Bad Glass by Richard E. Gropp – review

By on November 16, 2012

It’s the near future, in October, and something terrible has happened to Spokane, Washington.  The government has quarantined the entire city.  Many were evacuated.  Others chose to stay.  No one goes in.  No one comes out.  Information about what, exactly, has transpired is both a rarity and highly suspicious.  Rumors are swirling.  A few images have been leaked, most of them confusing and highly disturbing.  Dean Walker decides to quit school and sneak into Spokane to find out what is actually going on.  He wants to be a photographer, and he’s driven by the idea that documenting what has happened will make him famous.

Bad Glass is a book that is not easily classified.  It’s a contemporary fiction book that flirts with both fantasy and science fiction and has more than a casual acquaintance with horror, as well.  It opens with a description of a single photograph.  The description is typeset in smudgy, typewriter-esque printing and written in language that is cold and formal and highly official. The description is bracketed by a narrative that is less calculated and seems much more personal.

The book is divided into sections by similar descriptions of other photographs.  Each one, as the contents of the image are revealed, is disturbing and unsettling.  Following each report are the circumstances leading up to the photograph being taken.  All of it is told in first person, narrated by Dean as he journeys through Spokane, trying to figure out what, exactly, is going on.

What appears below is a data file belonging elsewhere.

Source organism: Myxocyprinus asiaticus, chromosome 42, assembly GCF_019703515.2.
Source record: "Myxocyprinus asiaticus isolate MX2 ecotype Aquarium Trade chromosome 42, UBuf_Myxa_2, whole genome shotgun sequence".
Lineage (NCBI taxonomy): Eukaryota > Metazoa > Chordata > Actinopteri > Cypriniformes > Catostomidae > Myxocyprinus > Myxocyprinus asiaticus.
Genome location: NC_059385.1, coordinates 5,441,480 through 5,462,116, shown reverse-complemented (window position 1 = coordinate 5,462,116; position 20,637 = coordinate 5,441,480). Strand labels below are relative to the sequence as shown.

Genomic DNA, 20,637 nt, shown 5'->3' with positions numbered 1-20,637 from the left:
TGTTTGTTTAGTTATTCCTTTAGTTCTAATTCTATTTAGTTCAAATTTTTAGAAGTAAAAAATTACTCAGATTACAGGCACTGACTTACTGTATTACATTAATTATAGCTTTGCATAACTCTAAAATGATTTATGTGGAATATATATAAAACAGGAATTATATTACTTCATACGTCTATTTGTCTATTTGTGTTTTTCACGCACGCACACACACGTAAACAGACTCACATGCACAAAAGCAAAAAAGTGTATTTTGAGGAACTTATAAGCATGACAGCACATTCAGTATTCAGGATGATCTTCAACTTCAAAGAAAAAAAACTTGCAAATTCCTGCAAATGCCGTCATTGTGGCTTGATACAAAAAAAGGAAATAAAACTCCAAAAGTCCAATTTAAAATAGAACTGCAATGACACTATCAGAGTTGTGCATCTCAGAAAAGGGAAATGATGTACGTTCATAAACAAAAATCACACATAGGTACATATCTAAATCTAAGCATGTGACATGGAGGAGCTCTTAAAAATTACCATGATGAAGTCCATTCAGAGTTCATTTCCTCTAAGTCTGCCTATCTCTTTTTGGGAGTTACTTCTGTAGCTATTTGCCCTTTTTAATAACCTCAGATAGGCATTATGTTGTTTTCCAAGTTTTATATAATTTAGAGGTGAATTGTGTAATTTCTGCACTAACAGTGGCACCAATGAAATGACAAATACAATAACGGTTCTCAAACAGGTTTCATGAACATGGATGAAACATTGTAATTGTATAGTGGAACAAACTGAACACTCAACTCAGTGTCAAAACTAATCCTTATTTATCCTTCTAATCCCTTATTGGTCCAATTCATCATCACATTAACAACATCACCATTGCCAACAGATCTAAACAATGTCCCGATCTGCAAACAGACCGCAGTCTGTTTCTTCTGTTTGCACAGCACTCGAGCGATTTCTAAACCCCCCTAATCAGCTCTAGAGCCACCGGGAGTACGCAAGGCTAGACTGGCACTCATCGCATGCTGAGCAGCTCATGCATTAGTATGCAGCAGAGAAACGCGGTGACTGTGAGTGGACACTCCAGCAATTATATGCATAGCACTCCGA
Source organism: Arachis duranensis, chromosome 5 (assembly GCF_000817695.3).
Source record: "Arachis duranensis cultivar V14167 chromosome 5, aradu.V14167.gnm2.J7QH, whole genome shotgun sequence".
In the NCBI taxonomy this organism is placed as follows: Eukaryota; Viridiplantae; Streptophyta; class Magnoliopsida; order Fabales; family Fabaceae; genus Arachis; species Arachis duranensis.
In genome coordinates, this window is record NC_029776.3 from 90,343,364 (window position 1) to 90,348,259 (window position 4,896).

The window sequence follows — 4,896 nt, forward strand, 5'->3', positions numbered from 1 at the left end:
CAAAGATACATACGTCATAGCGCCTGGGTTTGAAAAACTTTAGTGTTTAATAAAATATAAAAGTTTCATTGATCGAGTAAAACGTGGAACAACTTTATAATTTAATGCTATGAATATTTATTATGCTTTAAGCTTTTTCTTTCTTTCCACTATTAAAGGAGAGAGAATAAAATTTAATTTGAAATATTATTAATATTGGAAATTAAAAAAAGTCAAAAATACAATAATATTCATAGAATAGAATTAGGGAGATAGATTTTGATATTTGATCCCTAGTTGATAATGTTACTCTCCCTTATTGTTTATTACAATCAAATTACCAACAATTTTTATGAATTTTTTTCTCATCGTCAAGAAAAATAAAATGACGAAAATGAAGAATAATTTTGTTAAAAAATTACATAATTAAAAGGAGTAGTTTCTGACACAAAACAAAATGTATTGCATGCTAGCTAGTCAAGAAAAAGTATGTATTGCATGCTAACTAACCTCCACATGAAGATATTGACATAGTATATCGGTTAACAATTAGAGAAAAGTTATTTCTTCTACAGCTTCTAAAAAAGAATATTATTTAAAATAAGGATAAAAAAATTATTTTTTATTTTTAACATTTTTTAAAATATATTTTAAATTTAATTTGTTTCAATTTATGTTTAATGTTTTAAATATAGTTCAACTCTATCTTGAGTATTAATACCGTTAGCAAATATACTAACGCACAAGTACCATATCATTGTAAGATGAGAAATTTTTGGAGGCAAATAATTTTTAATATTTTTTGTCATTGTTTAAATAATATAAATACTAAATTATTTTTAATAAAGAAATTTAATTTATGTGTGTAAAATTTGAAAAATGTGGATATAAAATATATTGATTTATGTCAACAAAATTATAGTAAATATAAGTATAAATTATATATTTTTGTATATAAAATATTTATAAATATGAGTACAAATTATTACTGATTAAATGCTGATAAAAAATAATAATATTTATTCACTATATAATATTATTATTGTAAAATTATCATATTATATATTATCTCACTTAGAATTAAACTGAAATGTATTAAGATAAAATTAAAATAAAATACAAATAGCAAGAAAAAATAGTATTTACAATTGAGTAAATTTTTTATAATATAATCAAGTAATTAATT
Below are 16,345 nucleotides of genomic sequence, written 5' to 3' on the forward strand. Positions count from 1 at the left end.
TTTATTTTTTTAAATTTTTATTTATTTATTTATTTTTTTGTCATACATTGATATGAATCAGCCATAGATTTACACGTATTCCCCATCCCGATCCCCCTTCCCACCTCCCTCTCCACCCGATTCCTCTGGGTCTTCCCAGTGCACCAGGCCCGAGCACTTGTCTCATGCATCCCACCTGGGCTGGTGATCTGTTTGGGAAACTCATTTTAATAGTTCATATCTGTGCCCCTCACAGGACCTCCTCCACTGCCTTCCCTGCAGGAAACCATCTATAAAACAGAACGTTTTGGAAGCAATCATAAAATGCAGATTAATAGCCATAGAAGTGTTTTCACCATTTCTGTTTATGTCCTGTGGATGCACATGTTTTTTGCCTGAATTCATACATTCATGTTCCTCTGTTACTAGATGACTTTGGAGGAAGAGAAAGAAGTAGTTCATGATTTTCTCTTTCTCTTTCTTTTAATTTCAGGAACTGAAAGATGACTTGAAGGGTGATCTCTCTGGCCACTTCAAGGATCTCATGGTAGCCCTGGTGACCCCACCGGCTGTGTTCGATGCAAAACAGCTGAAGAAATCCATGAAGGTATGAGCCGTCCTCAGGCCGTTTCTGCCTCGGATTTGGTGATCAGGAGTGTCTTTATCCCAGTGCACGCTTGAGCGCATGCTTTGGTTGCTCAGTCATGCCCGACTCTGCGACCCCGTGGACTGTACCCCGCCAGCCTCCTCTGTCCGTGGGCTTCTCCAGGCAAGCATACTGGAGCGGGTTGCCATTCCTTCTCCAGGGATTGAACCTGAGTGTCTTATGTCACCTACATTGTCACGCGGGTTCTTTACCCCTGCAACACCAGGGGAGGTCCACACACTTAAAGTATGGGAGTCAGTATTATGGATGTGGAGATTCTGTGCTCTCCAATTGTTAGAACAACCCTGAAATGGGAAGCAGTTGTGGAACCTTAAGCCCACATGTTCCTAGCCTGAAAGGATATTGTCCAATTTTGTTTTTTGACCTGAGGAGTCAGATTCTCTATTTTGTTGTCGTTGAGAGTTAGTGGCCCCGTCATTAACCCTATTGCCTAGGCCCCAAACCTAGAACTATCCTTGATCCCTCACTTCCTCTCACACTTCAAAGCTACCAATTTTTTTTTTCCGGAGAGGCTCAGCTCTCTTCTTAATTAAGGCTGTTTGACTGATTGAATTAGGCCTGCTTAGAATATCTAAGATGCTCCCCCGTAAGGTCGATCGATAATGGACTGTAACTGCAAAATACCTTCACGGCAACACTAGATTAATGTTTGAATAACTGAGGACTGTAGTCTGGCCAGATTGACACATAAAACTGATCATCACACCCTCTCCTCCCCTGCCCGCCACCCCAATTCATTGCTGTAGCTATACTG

Everyone knows that it’s a disaster.  Nobody, even the people in the city itself, seems to know exactly what kind of disaster it really is.  The reports contradict each other and the rumors are running wild.  The worst part of the situation, though, is that even the most bizarre explanations don’t even begin to match the bizarre things that are occurring.

The character who is most clearly drawn is Dean.  It’s a story device that seems particularly well-suited to Bad Glass because Dean is the one narrating it.  When he gets to Spokane, he falls in with a group of people about his own age, Floyd, Devon, Taylor, Sabine, and Charlie.  They let him come and live with them on the first day that they meet him.  He doesn’t know them, and they don’t know him.  Everyone else in Bad Glass is viewed through the filter of Dean, which keeps them removed every bit as much as the camera keeps the photographer removed from the subject.  It’s not essentially impersonal, it’s simply a way to maintain a sense of detachment.  You can see it and bear witness without actually being there.

All of the characters are doing their best to cope however they possibly can.  Some of them choose to make art.  Some of them choose to partake in whatever drugs they can find.  Still others search for answers.  They react because that’s the only thing they can do.  Ordinary rules of society don’t apply in Spokane any more.  Scavanging is the order of the day, and civility has largely gone out the window.  The reader is always aware that it’s Dean’s version of the events in the story.  That doesn’t make it feel any less real.  Dean is not an unreliable narrator, just a human one.  Any failings to fully flesh out any single character aren’t because the author wasn’t doing his job.  Instead, it’s because Dean just didn’t have reason or motivation to get to know them any better.